Read the Full Article at gfxspeak.com

Engineered with SOLIDWORKS for SOLIDWORKS Users

As a 3D CAD engineer or product designer, SOLIDWORKS enables you to transform ideas into new, innovative products. No one know understands this better than BOXX Technologies’ engineering team, the elite professionals who rely on the CAD application to design custom chassis for all of our APEXX workstations and one-of-a-kind renderBOXX and renderPRO dedicated rendering systems. These enclosures, manufactured in the USA, require precise design in order to accommodate features like overclocked or dual processors, liquid cooling, SSDs, multiple GPUs, and more.



CLICK HERE
to read the full article on The SolidWorks Blog from Dassault Systemes

 

AEC Magazine Review: BOXX APEXX 2 + renderPRO 2

By dedicating a high GHz workstation to CAD and a dual Xeon box to rendering, designers can have optimised hardware for both processes. The workflow benefits can be huge, but the package doesn’t come cheap, writes Greg Corke.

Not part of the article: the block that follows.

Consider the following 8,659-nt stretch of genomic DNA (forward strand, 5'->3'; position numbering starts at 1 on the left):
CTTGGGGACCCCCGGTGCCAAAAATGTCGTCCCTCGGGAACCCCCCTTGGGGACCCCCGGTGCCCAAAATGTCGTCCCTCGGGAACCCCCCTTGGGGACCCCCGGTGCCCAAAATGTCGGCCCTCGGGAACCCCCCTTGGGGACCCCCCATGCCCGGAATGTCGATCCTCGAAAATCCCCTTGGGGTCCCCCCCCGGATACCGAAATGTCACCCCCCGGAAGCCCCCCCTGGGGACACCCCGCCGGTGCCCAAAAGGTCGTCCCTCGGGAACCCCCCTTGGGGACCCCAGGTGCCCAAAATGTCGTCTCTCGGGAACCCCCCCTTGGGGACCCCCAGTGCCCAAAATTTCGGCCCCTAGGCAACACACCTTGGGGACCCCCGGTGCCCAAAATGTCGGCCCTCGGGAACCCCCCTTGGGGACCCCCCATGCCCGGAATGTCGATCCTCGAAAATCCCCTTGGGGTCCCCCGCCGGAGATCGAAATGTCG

Ray trace rendering is arguably the most computationally intensive process in any architectural design workflow. It is highly multi-threaded so it absolutely hammers all of a workstation’s CPU cores. It is also extremely scalable, so doubling the number of cores can, in many cases, halve the render time.

Most CAD software is very different in that it is a single-threaded process, so the majority of tasks are performed on one CPU core. This means it thrives on a high-frequency (GHz) CPU. Performance will not increase if you add more CPU cores.